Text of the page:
@Nur For negatives you can multiply both sides by $-$ and do exactly the same computations, the minuses cancel. Why the result holds at $x=1,2,3$ is a little more subtle in general, in this case it is easy to argue because everything is polynomial...Formally, when we apply logarithmic differentiation to $y=f(x)$ we should actually apply it to $sy=s f(x)$ where $s(x)$ is the sign of $f(x)$... – N. S. Dec 20 '12 at 17:19

Recently seen:

Given $\gcd(a, b) = c$ we have $c\mid a$ and $c \mid b$, so $$(c\mid a) \cdot (c \mid b) = (c \cdot c) \mid (a \cdot b) = c^2 \mid ab,$$ hence $c^2 \mid ab$.

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$\newcommand{\+}{^{\dagger}} \newcommand{\angles}[1]{\left\langle\, #1 \,\right\rangle} \newcommand{\braces}[1]{\left\lbrace\, #1 \,\right\rbrace} \newcommand{\bracks}[1]{\left\lbrack\, #1 \,\right\rbrack} \newcommand{\ceil}[1]{\,\left\lceil\, #1 \,\right\rceil\,} \newcommand{\dd}{{\rm d}} \newcommand{\down}{\downarrow} \newcommand{\ds}[1]{\displaystyle{#1}} \newcommand{\expo}[1]{\,{\rm e}^{#1}\,} \newcommand{\fermi}{\,{\rm f}} \newcommand{\floor}[1]{\,\left\lfloor #1 \right\rfloor\,} \newcommand{\half}{{1 \over 2}} \newcommand{\ic}{{\rm i}} \newcommand{\iff}{\Longleftrightarrow} \newcommand{\imp}{\Longrightarrow} \newcommand{\isdiv}{\,\left.\right\vert\,} \newcommand{\ket}[1]{\left\vert #1\right\rangle} \newcommand{\ol}[1]{\overline{#1}} \newcommand{\pars}[1]{\left(\, #1 \,\right)} \newcommand{\partiald}[3][]{\frac{\partial^{#1} #2}{\partial #3^{#1}}} \newcommand{\pp}{{\cal P}} \newcommand{\root}[2][]{\,\sqrt[#1]{\vphantom{\large A}\,#2\,}\,} \newcommand{\sech}{\,{\rm sech}} \newcommand{\sgn}{\,{\rm sgn}} \newcommand{\totald}[3][]{\frac{{\rm d}^{#1} #2}{{\rm d} #3^{#1}}} \newcommand{\ul}[1]{\underline{#1}} \newcommand{\verts}[1]{\left\vert\, #1 \,\right\vert} \newcommand{\wt}[1]{\widetilde{#1}}$ $$\large \lim_{x \to 0^{+}}{8 \over x} = \infty\quad\imp\quad\lim_{x \to 0^{+}}{3 \over x} =\omega$$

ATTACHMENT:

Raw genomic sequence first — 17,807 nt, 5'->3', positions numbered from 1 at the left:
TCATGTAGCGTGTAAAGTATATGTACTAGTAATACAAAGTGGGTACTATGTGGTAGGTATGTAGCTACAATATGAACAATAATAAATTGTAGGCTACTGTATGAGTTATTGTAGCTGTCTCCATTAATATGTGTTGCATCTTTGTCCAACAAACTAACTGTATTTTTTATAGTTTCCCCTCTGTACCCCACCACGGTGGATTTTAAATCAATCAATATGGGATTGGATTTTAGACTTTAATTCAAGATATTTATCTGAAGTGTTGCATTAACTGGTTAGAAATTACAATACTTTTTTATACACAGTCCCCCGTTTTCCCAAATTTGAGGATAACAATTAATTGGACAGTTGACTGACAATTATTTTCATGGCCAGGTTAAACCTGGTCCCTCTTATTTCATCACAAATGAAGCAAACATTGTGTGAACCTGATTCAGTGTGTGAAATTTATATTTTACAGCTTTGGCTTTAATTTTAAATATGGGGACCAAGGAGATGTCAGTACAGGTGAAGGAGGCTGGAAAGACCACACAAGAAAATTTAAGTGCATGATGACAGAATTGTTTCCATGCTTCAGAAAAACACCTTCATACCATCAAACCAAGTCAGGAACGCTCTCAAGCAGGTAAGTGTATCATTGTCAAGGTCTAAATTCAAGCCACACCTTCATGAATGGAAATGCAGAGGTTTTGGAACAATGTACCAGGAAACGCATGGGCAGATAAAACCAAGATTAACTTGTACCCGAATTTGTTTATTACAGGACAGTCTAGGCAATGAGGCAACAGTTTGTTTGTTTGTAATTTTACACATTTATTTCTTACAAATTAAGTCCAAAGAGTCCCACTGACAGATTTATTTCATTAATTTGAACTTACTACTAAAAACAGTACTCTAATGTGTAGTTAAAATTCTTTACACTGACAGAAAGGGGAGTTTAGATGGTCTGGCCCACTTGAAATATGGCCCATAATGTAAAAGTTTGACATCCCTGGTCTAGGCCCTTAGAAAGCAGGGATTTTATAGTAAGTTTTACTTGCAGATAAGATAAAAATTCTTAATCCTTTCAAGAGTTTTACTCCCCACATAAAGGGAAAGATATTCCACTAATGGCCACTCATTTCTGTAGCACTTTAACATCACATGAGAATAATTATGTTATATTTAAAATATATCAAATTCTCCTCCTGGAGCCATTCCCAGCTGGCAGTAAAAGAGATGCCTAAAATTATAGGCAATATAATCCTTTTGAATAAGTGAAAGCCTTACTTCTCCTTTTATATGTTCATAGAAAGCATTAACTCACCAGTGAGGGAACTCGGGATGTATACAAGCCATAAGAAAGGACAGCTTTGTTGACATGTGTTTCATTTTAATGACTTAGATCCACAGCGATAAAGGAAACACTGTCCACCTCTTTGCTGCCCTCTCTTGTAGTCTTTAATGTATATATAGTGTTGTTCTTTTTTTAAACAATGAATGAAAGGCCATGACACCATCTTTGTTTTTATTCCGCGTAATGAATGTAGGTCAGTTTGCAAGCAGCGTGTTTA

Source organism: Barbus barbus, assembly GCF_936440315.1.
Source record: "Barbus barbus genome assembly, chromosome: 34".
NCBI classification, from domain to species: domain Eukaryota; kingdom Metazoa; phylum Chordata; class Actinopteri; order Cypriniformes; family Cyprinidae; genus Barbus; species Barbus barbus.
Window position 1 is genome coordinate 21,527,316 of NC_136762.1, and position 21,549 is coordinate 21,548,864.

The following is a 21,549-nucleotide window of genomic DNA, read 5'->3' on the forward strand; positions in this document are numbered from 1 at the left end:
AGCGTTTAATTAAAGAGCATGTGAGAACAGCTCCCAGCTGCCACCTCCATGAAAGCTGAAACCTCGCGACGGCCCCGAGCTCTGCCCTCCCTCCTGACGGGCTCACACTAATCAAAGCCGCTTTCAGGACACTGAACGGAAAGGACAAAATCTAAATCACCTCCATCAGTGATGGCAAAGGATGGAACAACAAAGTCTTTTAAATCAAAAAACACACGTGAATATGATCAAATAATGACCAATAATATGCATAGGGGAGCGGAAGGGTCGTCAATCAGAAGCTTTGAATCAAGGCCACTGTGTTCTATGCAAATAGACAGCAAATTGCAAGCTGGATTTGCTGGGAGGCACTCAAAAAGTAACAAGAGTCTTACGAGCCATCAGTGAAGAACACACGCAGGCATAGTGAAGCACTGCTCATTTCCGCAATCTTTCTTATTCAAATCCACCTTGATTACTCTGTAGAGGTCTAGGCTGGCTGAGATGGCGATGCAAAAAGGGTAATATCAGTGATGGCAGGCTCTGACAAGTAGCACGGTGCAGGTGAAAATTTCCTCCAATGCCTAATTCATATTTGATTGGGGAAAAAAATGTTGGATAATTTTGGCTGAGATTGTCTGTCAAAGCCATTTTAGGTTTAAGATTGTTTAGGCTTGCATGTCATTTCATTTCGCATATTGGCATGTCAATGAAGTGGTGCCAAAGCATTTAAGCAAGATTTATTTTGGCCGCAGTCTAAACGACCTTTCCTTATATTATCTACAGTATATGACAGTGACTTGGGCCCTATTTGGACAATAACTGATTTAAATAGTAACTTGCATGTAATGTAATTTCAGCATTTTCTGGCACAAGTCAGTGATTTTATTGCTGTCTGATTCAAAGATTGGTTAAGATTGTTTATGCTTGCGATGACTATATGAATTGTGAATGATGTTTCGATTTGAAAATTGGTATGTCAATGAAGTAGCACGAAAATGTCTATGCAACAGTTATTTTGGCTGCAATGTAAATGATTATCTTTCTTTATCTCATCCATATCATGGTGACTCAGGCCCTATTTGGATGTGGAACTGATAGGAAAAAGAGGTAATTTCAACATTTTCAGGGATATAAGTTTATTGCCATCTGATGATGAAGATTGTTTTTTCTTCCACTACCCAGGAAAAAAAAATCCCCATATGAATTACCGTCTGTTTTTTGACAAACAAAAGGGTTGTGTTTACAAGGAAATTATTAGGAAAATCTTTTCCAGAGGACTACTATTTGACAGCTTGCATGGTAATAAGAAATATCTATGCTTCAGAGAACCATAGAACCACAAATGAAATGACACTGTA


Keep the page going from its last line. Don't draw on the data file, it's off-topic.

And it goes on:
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I'm learning right now why you don't ask first-year calculus students to determine

$$\lim_{x \to -\infty} \frac{x}{\sqrt{x^2+1}}:$$

because you'll get back a bunch of

$$\frac{x}{\sqrt{x^2+1}} \to \frac{-\infty}{\infty} = \frac{-\not\infty^1}{\not \infty^1} = -1.$$

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Question is : Find $\lim_{x \to 1}\left(\frac{x}{x-1}-\frac{1}{\ln(x)}\right)$

My answer is : Divide and rule!!

$\lim_{x \to 1}\left(\frac{x}{x-1}-\frac{1}{ln(x)}\right) = \lim_{x \to 1}\left(\frac{x}{x-1}\right)-\lim_{x \to 1}\left(\frac{1}{ln(x)}\right)$

Now using L'Hospital rule!

$\lim_{x \to 1}\left(\frac{x}{x-1}-\frac{1}{ln(x)}\right) = \lim_{x \to 1}\left(\frac{x}{x-1}\right)-\lim_{x \to 1}\left(\frac{1}{ln(x)}\right)=\frac{1}{1}-0=1$

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## protected by Eric NaslundDec 18 '12 at 17:55